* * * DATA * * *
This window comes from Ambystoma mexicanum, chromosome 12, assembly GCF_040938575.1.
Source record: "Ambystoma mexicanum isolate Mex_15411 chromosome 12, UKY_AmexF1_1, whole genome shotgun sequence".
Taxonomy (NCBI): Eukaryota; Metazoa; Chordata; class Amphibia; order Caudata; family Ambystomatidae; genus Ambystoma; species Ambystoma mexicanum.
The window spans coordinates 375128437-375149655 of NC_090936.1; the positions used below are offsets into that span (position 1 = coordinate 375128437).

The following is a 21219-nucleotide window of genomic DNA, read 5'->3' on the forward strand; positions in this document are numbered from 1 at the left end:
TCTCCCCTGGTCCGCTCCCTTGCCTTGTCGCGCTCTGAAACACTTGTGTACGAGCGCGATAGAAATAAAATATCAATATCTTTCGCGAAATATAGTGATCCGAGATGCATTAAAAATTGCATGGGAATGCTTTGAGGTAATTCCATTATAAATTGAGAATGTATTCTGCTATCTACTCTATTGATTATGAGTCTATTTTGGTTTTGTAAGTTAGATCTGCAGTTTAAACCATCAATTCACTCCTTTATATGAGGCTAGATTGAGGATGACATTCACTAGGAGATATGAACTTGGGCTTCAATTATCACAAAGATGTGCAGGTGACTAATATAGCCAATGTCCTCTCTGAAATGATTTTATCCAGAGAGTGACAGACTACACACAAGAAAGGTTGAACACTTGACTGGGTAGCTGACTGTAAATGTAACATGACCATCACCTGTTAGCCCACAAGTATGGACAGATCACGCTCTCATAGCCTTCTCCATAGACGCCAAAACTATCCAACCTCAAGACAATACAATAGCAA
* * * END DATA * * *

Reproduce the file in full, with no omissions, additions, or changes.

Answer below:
This window comes from Ambystoma mexicanum, chromosome 12, assembly GCF_040938575.1.
Source record: "Ambystoma mexicanum isolate Mex_15411 chromosome 12, UKY_AmexF1_1, whole genome shotgun sequence".
Taxonomy (NCBI): Eukaryota; Metazoa; Chordata; class Amphibia; order Caudata; family Ambystomatidae; genus Ambystoma; species Ambystoma mexicanum.
The window spans coordinates 375128437-375149655 of NC_090936.1; the positions used below are offsets into that span (position 1 = coordinate 375128437).

The following is a 21219-nucleotide window of genomic DNA, read 5'->3' on the forward strand; positions in this document are numbered from 1 at the left end:
TCTCCCCTGGTCCGCTCCCTTGCCTTGTCGCGCTCTGAAACACTTGTGTACGAGCGCGATAGAAATAAAATATCAATATCTTTCGCGAAATATAGTGATCCGAGATGCATTAAAAATTGCATGGGAATGCTTTGAGGTAATTCCATTATAAATTGAGAATGTATTCTGCTATCTACTCTATTGATTATGAGTCTATTTTGGTTTTGTAAGTTAGATCTGCAGTTTAAACCATCAATTCACTCCTTTATATGAGGCTAGATTGAGGATGACATTCACTAGGAGATATGAACTTGGGCTTCAATTATCACAAAGATGTGCAGGTGACTAATATAGCCAATGTCCTCTCTGAAATGATTTTATCCAGAGAGTGACAGACTACACACAAGAAAGGTTGAACACTTGACTGGGTAGCTGACTGTAAATGTAACATGACCATCACCTGTTAGCCCACAAGTATGGACAGATCACGCTCTCATAGCCTTCTCCATAGACGCCAAAACTATCCAACCTCAAGACAATACAATAGCAA